A City Broken

Wall by oceanThe Bible teaches us that a man without self-control is like a city broken into and left without walls (Proverbs 25:28). We are open, exposed, and basically waiting to be attacked. Our defenses are down, available to an enemy who seeks to plunder.

One advantage to homeschooling is that as we train our children academically, we are also training them in character. We are helping form the adults they will one day become. Training their character is just as important as training their minds; in fact, they go hand in hand.Berlin Wall

So what do we do when our children are defenseless and vulnerable? How do we help them rebuild their fortress, securing themselves from the inevitable attack of the world and its influence?

Just like building a city, we build their character one brick at a time. We need to help them form their foundation, build their walls, and place guards to keep watch.

Forming the Foundation. In I Corinthians 3:11 we are told, “For no one can lay a foundation other than the one which is laid, which is Jesus Christ”. The foundation of all that we do, should be Christ. Our children should be steeped in the Word; knowing not only what they believe, but why they believe it. This will help them better understand why they need to have self-control.

Build the Walls.  In order to gain self-control, our children need to be given the proper tools; they need instruction and a lot of encouragement. There are some great steps that we can take to help them along the way.

  • Lead by example-You need to have self-control before you can teach your children.
  • Teach them to recognize-Children need to be able to identify when something is becoming a problem, long before it actually is a problem. Recognize the warning signs and instruct them how to avoid trouble.
  • Teach them to pray-The first, and best thing, to do when control starts to become an issue, is to pray! Let the Lord have control of the situation, not your emotions.
  • Teach them scripture-Meditating on the Word of God is a great way to help them be filled with the Holy Spirit and not hurtful emotion.
  • Teach them to think-Show the kids how to work through the emotion and be logical. Whether it’s taking a walk, doing some deep breathing, or distracting yourself with another activity, we need to take a minute to reasonably work through the situation.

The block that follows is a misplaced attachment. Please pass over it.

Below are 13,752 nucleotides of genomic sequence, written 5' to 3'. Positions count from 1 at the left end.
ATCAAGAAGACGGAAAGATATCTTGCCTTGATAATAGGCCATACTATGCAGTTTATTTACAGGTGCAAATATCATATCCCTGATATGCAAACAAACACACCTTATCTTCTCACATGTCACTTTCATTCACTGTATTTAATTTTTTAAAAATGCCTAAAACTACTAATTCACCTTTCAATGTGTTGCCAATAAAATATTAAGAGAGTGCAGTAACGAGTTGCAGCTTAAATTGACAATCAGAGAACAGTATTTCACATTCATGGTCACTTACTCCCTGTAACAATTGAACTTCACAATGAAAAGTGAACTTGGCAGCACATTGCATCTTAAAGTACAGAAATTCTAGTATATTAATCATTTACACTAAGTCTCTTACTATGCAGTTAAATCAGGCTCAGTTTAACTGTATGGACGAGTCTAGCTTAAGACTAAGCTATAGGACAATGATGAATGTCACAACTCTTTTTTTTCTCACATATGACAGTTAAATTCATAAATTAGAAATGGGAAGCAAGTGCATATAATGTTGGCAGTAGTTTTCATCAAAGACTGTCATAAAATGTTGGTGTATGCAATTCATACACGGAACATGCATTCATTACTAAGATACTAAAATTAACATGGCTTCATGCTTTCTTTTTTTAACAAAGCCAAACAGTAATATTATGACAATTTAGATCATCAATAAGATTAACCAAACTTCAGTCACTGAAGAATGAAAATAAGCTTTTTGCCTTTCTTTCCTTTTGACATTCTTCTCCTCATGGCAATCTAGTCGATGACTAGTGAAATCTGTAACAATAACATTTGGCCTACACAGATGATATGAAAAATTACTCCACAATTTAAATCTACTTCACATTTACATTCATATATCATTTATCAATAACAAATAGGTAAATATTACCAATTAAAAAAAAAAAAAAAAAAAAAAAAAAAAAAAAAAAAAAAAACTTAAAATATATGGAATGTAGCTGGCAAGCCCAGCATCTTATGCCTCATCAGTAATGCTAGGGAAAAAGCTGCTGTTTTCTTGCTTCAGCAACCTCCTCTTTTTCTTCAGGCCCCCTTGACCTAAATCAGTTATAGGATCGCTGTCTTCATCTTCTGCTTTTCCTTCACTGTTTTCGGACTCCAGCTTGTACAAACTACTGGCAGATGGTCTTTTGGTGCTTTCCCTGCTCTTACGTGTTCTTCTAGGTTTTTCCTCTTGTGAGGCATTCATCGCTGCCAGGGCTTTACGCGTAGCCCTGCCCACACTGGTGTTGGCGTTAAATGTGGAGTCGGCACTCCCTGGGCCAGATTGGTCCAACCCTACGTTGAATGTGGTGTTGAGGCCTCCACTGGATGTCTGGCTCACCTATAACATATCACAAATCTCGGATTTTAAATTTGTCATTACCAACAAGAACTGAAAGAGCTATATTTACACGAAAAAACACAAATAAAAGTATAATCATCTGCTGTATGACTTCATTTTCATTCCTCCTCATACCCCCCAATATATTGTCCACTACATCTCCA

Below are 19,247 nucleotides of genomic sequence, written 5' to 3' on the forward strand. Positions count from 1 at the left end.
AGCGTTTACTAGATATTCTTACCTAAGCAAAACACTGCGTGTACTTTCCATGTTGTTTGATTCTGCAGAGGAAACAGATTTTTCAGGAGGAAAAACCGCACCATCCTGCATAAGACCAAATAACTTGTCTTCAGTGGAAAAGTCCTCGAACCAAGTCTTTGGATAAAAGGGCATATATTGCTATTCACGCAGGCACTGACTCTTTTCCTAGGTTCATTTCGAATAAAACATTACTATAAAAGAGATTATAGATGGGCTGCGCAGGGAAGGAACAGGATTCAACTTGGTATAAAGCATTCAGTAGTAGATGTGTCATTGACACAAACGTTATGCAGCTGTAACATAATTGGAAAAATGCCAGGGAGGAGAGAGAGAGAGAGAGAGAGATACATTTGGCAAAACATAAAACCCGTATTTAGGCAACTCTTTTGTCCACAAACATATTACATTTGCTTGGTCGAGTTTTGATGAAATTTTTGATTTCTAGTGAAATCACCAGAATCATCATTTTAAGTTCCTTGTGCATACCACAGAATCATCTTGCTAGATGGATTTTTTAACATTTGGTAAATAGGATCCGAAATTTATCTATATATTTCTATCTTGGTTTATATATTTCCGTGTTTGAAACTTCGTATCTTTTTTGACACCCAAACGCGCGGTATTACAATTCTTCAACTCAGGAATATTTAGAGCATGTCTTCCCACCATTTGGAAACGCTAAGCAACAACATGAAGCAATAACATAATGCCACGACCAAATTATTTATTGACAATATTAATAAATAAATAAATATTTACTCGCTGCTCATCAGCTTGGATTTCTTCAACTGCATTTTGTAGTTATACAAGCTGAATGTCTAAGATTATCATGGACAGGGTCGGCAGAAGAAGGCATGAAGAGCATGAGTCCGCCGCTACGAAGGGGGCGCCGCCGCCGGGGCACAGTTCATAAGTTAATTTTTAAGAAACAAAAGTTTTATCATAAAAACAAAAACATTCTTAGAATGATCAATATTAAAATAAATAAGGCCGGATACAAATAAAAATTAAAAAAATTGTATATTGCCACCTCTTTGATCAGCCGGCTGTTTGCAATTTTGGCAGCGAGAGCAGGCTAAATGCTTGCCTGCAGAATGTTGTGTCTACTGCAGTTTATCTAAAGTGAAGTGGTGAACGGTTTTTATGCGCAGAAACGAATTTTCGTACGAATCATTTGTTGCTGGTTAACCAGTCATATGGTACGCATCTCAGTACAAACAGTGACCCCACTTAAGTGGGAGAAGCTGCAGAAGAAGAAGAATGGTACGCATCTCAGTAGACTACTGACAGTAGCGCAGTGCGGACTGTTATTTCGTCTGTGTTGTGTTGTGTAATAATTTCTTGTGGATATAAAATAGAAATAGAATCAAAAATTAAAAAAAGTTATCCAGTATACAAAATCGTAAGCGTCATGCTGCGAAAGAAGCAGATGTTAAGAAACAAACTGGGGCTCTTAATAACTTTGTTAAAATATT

• Teach them to act-Identifying the problem is only half the battle, we now need to resolve the issue. Form a “game plan” and then make it happen.

Place guards to watch. “Above all else, guard your heart, for everything you do flows from it,” Proverbs 4:23. Let forgiveness and righteousness be your armor; allowing nothing evil to enter in and being quick to overlook the fault in others.

Whether you are doing arithmetic, piano, or taking that fun field trip; self-control is a vital lesson being learned. With grace and a lot of encouragement, our children will learn to use temperance in their daily lives, growing into the people they were called to be. Wall

Let the Lord build and guard your children; with Him, you can’t go wrong. “…Unless the Lord builds the house, those who build it labor in vain. Unless the Lord watches over the city, the watchman stays awake in vain.” (Psalm 127:1) Black/White Photo of Wall

How do you instill self-control in your children? Is there a practical way that you safeguard them from emotional outbursts?

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8 thoughts on “A City Broken

  1. This is a fascinating read from a non-Christian perspective. Much of it applies regardless of religion. That’s one thing I’ve always found so strong with the Christian religions, though they don’t call to me personally. Looking at the basis for the religion (and any good religion) it is a collection of tools that help us to be good, kind, and loving people in our environment.

    As for the question, I don’t safeguard my children from anything or instill self-control in my children. I tried that, but it lead to a lot of fighting. However, I do try to lead by example (though, admittedly, I fail frequently). I also encourage my children to think how they’re feeling in the moment when they are faced with emotionally trying situations. Remember how they feel because they likely don’t want to feel that way again. Then we talk together about what will help resolve those strong emotional feelings and help get the outburst back under their control. It’s definitely been part of a very long journey!